Historic community art forms preservation project launched
Stabroek News
March 14, 2002

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The Ministry of Culture, Youth and Sports, in collaboration with UNESCO, yesterday launched a project to preserve and revitalize community art forms.

The project, which was described by Culture Minister Gail Teixeira as "A Better Day will Come: Folklore Guyana," is a jointly-funded UNESCO and Guyana Government project which aims to preserve cultural traditions, while initiating a cultural renaissance in Guyanese society and an understanding of cultural traditions.

The project is intended to harness traditional and non-traditional sources of information in communities in order to capture and document Guyana's heritage, which is being lost with the passage of time and the passing of people.

While discussing the project yesterday, Teixeira stated that the memories and reservoir of local culture are in the villages. They are the "oral and intangible parts of our cultural heritage," she noted, and "are revealed in our dress, our music and the food we eat."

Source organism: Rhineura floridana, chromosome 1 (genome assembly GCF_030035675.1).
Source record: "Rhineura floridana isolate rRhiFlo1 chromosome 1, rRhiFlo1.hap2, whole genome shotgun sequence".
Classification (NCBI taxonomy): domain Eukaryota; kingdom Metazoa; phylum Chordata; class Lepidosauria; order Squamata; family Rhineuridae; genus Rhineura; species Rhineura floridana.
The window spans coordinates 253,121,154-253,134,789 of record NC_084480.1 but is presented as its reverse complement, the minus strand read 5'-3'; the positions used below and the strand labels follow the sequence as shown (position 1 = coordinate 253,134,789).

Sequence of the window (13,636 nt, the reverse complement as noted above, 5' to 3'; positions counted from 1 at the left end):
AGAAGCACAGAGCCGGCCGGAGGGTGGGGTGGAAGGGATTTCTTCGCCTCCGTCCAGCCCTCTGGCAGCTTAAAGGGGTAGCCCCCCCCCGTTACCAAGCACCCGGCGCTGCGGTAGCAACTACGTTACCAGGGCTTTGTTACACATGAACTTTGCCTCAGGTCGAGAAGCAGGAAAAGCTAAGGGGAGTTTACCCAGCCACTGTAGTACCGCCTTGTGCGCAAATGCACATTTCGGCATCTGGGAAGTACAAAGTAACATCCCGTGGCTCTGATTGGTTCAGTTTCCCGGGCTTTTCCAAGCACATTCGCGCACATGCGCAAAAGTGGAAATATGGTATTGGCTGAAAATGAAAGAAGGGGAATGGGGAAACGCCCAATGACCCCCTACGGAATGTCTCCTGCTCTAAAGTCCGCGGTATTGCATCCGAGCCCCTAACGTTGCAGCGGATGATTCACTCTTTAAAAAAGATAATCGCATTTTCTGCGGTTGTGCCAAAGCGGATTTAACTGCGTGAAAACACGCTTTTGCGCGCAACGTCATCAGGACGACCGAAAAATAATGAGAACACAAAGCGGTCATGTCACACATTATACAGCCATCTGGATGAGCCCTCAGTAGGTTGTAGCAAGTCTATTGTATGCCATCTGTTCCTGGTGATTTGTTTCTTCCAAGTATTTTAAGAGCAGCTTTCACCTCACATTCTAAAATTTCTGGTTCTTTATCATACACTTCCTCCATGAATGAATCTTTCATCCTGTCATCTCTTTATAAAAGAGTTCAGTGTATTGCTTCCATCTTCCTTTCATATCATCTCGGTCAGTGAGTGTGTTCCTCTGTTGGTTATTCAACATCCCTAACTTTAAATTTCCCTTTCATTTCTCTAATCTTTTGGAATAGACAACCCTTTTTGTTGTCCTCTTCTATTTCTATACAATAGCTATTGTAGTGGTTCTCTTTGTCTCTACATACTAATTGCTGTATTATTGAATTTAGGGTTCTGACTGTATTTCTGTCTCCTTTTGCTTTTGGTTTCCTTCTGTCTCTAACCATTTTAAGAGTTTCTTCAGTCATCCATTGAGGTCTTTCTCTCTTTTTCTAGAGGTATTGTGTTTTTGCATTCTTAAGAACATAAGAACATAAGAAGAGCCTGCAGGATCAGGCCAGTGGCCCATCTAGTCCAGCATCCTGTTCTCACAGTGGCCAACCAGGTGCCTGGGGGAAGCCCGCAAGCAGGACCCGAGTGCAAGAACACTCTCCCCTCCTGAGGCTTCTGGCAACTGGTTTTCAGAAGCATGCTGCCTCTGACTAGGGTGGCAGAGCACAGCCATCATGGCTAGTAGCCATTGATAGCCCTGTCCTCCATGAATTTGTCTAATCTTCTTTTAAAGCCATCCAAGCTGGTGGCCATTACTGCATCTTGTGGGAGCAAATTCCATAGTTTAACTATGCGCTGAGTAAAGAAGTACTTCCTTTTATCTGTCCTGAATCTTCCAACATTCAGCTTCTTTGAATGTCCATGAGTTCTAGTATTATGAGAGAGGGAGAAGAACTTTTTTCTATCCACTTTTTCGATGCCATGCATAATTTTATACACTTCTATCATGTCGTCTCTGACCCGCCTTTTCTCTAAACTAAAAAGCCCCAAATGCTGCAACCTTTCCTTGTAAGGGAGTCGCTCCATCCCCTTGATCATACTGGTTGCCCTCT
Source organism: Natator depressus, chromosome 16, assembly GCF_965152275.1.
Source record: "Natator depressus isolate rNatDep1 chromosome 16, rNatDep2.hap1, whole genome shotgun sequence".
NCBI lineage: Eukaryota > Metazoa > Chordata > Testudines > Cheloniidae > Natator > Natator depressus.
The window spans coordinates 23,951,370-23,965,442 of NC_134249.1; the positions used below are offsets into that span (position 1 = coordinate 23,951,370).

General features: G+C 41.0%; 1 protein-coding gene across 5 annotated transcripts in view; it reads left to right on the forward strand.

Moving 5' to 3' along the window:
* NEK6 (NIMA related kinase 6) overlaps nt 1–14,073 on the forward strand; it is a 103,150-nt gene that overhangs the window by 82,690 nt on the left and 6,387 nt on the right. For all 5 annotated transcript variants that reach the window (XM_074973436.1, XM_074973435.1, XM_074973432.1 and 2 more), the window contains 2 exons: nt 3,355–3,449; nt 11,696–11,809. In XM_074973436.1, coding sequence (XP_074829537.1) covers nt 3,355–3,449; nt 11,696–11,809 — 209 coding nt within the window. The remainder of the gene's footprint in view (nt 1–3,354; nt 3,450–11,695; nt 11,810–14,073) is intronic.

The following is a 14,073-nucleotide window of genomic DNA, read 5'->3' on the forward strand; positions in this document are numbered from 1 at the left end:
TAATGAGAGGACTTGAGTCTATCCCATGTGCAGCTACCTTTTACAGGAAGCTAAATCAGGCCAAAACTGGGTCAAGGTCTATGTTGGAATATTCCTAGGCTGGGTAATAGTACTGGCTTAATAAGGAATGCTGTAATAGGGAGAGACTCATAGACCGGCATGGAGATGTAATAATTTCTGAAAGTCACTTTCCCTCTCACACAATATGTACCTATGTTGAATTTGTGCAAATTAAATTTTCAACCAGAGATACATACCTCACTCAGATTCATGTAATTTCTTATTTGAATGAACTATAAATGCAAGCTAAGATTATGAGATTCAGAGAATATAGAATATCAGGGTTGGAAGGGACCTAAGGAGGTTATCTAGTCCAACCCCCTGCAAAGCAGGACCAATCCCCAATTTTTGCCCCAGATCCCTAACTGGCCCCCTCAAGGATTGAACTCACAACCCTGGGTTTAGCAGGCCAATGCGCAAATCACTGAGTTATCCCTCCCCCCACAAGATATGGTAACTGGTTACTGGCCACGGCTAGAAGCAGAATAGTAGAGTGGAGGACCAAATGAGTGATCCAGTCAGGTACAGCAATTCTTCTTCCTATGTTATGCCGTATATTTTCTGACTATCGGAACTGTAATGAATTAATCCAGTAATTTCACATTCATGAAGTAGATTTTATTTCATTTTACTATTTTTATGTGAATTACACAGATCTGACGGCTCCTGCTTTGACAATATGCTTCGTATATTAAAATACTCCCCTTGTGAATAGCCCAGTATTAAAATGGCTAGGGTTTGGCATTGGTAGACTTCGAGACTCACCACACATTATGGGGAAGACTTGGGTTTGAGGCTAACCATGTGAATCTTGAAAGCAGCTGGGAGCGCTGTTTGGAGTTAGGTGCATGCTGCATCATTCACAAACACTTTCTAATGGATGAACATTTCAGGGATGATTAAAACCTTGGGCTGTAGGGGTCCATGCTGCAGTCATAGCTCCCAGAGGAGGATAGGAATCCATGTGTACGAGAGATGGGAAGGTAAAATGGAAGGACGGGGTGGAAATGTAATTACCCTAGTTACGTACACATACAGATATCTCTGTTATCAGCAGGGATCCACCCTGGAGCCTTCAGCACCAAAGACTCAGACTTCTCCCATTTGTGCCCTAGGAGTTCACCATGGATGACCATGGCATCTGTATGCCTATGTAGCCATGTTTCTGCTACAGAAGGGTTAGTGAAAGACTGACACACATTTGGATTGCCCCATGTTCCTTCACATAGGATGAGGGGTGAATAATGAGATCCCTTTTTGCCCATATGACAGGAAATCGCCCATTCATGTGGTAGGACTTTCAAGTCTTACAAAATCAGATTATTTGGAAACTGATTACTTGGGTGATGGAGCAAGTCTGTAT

She also disclosed that the project aims to encourage both the young and the elderly in the preservation of the national heritage in the face of a diminishing cultural identity. While acknowledging the benefits of globalization and the wonders of information technology, the minister also pointed to the dangers that they posed to Guyana's cultural diversity and expressed concern at the 'Americanism' of many young Guyanese.

The minister also dismissed any fears of the project being a way of fusing the various cultural traditions. She revealed there was no desire to do so, since the project was in actuality, a recognition of cultural diversity and an expression of creativity, in a united way.

Vice-Chancellor of the University of Guyana, Dr James Rose, while giving an historical perspective of the evolution of local culture, highlighted Guyana's need to produce a people and a nation that are distinctly Guyanese as the true significance of the project.

Dr Rose also observed that in the past, dissimilarity was a weakness, which forced Guyanese to think of themselves as a separate people, rather than a community or a nation. However, if the nation is to survive, the people must harness their differences into a potent weapon to strengthen the survival and progress of the nation, Dr Rose declared. He noted that while there was an unintentional creation of a society comprising varied ethnicity, Guyanese should create a novel way of moulding their differences into a unique personality.

It is expected that villagers would be able to show what they have accomplished at regional and national levels when the project is completed.